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TOLOnews.com, November 20, 2016

90% Of Women In Rural Areas Can’t Read Or Write

"According to the National Literacy Action Plan, the estimated national adult literacy rates for those above 15 years old is 34 percent"

By Nabila Ashrafi

The United Nations Educational, Scientific and Cultural Organization (UNESCO) director and representative in Afghanistan, Patricia McPhillips, on Sunday said 90 percent of women and 63 percent of men in the country's villages are not able to read or compute.

Addressing the Award Ceremony of the 2016 Bibigul UNESCO Literacy Prize, she said the number of those who cannot read, write or compute is more than 11 million.

"According to the National Literacy Action Plan, the estimated national adult literacy rates for those above 15 years old is 34 percent with 18 percent for women and 15 percent for men. In rural areas the situation is even more acute. An estimated 90 percent of Afghan women and 63 percent of men cannot, read, write or compute," she (Patricia McPhillips, UNESCO director) said.
TOLOnews.com, Nov. 22, 2016

"According to the National Literacy Action Plan, the estimated national adult literacy rates for those above 15 years old is 34 percent with 18 percent for women and 15 percent for men. In rural areas the situation is even more acute. An estimated 90 percent of Afghan women and 63 percent of men cannot, read, write or compute," she said.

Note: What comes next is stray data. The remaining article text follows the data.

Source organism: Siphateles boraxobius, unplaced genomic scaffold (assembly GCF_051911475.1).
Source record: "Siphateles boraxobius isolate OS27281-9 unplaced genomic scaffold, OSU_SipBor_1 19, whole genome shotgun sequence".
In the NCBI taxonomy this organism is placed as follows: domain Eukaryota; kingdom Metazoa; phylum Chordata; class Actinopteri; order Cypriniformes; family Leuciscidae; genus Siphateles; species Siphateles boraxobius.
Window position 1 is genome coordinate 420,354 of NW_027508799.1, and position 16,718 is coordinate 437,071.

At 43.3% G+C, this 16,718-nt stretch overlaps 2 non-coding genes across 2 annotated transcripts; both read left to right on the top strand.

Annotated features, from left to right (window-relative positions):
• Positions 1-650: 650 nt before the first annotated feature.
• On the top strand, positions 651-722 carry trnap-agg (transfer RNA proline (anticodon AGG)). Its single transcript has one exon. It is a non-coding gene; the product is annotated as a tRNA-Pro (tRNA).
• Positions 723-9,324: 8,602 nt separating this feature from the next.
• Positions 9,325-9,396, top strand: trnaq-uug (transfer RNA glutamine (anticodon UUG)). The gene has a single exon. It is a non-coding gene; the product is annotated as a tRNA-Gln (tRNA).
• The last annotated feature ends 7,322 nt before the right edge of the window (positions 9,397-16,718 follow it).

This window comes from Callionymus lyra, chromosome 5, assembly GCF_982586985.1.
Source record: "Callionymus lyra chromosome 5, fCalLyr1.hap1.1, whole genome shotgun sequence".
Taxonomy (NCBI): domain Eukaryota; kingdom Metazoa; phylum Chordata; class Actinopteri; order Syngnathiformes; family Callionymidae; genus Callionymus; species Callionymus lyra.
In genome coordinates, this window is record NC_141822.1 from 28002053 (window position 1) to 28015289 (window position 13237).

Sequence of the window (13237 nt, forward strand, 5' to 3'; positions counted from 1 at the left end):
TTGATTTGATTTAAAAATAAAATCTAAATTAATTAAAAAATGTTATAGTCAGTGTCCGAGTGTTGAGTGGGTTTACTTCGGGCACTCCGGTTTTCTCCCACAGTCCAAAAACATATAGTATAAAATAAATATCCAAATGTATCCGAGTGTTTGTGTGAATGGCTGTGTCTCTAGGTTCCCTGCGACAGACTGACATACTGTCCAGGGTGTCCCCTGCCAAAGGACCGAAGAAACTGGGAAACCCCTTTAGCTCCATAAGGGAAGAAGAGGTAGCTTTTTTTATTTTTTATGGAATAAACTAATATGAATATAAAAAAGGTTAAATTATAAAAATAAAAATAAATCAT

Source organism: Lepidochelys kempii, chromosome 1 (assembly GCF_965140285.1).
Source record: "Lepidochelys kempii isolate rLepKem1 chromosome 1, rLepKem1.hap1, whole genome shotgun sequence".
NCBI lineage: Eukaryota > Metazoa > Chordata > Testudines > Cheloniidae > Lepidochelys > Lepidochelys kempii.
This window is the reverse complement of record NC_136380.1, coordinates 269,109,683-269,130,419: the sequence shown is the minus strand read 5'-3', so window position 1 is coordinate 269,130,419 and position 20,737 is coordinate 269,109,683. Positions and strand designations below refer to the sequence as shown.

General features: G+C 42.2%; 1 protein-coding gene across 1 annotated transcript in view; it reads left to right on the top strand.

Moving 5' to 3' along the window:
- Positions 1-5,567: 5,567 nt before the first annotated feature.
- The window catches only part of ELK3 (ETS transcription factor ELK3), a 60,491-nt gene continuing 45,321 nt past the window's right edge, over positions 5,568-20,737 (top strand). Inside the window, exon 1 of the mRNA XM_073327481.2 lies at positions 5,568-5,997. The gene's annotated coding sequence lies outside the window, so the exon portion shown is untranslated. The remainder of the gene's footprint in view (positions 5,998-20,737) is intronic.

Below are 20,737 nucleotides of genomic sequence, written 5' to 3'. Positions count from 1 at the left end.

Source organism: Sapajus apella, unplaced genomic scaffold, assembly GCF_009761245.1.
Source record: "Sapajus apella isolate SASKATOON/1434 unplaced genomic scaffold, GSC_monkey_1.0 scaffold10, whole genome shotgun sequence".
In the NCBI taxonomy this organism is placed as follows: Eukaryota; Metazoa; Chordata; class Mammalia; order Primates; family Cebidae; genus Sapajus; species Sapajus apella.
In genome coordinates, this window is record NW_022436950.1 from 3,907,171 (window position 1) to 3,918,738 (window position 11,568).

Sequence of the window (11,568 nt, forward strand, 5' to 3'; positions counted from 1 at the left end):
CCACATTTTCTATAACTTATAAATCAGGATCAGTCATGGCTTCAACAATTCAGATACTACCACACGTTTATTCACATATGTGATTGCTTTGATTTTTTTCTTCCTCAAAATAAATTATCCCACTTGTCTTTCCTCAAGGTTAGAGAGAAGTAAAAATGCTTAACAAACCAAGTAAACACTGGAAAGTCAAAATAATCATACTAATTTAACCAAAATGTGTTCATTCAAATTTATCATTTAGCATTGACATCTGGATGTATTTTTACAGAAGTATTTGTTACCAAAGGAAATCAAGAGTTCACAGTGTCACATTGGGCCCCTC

Meanwhile, Education Minister Assadullah Hanif Balkhi said almost 80 percent of illiterate citizens in Afghanistan are women.

"Literacy training is not enough; it should continue to further education, especially for those living in rural areas," he said.

Speaking at the event, the First Lady Rula Ghani, said efforts should be made to boost literacy rates in the country.

"Literacy training is not only for adults, but it is a must for all levels of our society. Even school students should properly learn to read and write in order to call themselves actually literate," she said.

According to figures by the Ministry of Education, almost 300,000 students graduate annually from 15,000 literacy training centers around the country.

"To overcome illiteracy in Afghanistan, we need the people's cooperation, because government cannot achieve this goal on its own," said Raz Mohammad Dalili, head of Sanayee Development Organization – which was awarded the prize.

Category: Women, Education - Views: 2659